"Let's just stay sharp through this evening, through tonight," Cuomo said during a late afternoon press conference on Long Island. "Government is doing what it is supposed to be doing. First responders are doing what they are supposed to be doing.
Cuomo reiterated that people needed to avoid putting themselves or emergency workers in danger. “I once again urge citizens all across the state to remember their duty and to exercise common sense,” he said. “Stay indoors. Stay off the roads.”
The weather also led to parts of the Saw Mill River Parkway, Hutchinson River Parkway and other roads closing. Astorino had already closed the Bronx River Parkway. “The problem is, with the rivers and tributaries, there is nowhere for it to drain,” Astorino said.
Astorino’s also urged residents to stay inside, but despite his and Cuomio’s pleas, sightseers couldn't resist a visit to the Hudson’s shores to see the choppy water.
Julie Reyes, 19, and her brother, Julio, 17, saw waves toss a decaying dock and crash against the banks of the Hudson in West Haverstraw before heavy winds and rains forced them to hustle back to their car.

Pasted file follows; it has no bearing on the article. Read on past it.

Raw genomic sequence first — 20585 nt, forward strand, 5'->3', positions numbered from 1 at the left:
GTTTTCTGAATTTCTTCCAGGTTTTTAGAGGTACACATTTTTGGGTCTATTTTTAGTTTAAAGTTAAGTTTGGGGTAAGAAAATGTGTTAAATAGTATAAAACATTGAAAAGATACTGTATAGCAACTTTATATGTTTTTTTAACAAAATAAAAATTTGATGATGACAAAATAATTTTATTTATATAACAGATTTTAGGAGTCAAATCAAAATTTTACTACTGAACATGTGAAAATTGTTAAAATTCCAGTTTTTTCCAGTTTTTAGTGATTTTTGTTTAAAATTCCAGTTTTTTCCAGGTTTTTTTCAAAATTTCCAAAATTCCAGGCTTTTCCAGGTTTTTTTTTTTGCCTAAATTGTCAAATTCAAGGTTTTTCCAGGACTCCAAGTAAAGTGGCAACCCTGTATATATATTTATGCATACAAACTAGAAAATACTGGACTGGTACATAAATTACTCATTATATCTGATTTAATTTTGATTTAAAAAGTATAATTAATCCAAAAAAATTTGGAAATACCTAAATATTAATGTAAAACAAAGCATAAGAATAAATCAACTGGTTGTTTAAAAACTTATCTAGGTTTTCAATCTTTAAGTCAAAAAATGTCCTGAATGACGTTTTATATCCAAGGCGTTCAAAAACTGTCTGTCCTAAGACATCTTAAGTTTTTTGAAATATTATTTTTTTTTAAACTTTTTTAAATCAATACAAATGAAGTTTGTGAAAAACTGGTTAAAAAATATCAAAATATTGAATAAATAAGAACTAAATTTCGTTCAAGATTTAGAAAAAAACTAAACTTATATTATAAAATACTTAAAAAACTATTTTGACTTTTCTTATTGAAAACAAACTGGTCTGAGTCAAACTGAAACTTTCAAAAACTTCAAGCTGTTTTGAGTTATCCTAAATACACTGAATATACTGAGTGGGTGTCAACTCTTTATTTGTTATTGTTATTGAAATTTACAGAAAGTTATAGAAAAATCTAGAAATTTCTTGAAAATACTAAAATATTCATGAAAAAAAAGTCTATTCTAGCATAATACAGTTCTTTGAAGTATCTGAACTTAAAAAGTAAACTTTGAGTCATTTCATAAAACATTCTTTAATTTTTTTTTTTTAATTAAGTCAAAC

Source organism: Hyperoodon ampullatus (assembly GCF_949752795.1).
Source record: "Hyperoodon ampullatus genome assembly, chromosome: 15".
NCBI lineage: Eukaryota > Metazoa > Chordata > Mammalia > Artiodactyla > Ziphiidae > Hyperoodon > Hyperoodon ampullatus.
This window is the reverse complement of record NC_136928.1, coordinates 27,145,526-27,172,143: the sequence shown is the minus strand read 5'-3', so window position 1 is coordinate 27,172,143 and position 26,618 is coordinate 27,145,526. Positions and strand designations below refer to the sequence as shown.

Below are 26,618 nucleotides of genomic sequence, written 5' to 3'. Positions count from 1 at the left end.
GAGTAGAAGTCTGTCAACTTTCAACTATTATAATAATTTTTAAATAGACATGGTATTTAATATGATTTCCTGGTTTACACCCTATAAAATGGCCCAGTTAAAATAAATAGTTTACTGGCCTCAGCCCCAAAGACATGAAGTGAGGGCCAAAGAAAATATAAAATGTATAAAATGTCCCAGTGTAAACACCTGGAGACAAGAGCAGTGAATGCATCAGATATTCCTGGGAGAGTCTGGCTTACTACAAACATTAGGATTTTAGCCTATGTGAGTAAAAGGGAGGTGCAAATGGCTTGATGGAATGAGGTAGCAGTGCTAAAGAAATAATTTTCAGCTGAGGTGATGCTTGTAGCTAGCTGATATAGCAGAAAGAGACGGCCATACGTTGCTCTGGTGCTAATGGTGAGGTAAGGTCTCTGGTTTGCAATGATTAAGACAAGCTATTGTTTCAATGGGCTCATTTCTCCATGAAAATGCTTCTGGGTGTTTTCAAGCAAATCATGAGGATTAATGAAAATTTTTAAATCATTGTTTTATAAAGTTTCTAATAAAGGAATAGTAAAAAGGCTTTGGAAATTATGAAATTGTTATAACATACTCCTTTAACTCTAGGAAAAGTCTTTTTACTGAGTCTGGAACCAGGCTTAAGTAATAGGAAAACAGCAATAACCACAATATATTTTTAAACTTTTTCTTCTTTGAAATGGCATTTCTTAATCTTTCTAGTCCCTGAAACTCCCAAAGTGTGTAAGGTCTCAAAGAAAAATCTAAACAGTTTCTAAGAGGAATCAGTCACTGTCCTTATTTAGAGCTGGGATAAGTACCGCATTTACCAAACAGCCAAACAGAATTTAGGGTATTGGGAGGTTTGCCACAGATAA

"I am an adventurous person," said Julio. "I wanted to see it."
At Haverstraw Marina, more than a dozen people drove to see the storm. "We thought we'd be the only screwballs here," said Rocco Suozzo of Garnerville.
‘More than 150,000 without power’
As the hurricane intensified, about 100,000 Westchester, 27,000 Rockland and 23,000 Orange County customers were coping with power outages, according to utility companies.
Con Edison, which serves most of Westchester, said it had hired 700 external contractors to supplement its field crews in responding to downed trees and power lines. O&R reported that 800 outside contractors will join 1,000 in-house employees in tackling outages that the utility forecast could last seven to 10 days or longer.
The operator of the Indian Point nuclear power plant, Entergy Corporation, dispatched 850 workers from Arkansas, Louisiana, Mississippi and Texas to the region to help utilities bring power back to homeowners, a statement said.